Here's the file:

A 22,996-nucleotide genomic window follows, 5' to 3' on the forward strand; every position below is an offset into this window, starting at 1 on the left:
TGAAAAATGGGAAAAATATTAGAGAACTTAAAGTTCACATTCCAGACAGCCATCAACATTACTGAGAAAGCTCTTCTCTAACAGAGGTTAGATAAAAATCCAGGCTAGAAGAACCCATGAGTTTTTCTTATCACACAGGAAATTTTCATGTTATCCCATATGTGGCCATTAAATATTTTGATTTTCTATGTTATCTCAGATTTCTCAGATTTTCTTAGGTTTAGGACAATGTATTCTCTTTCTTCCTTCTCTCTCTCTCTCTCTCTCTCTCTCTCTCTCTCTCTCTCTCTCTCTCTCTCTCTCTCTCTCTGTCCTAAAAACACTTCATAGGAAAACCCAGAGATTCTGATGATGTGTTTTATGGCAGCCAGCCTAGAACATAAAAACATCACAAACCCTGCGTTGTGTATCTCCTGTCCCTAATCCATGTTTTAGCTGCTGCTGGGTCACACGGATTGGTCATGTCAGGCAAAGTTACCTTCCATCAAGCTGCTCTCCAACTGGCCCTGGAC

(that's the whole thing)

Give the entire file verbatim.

A 22,996-nucleotide genomic window follows, 5' to 3' on the forward strand; every position below is an offset into this window, starting at 1 on the left:
TGAAAAATGGGAAAAATATTAGAGAACTTAAAGTTCACATTCCAGACAGCCATCAACATTACTGAGAAAGCTCTTCTCTAACAGAGGTTAGATAAAAATCCAGGCTAGAAGAACCCATGAGTTTTTCTTATCACACAGGAAATTTTCATGTTATCCCATATGTGGCCATTAAATATTTTGATTTTCTATGTTATCTCAGATTTCTCAGATTTTCTTAGGTTTAGGACAATGTATTCTCTTTCTTCCTTCTCTCTCTCTCTCTCTCTCTCTCTCTCTCTCTCTCTCTCTCTCTCTCTCTCTCTCTCTCTCTGTCCTAAAAACACTTCATAGGAAAACCCAGAGATTCTGATGATGTGTTTTATGGCAGCCAGCCTAGAACATAAAAACATCACAAACCCTGCGTTGTGTATCTCCTGTCCCTAATCCATGTTTTAGCTGCTGCTGGGTCACACGGATTGGTCATGTCAGGCAAAGTTACCTTCCATCAAGCTGCTCTCCAACTGGCCCTGGAC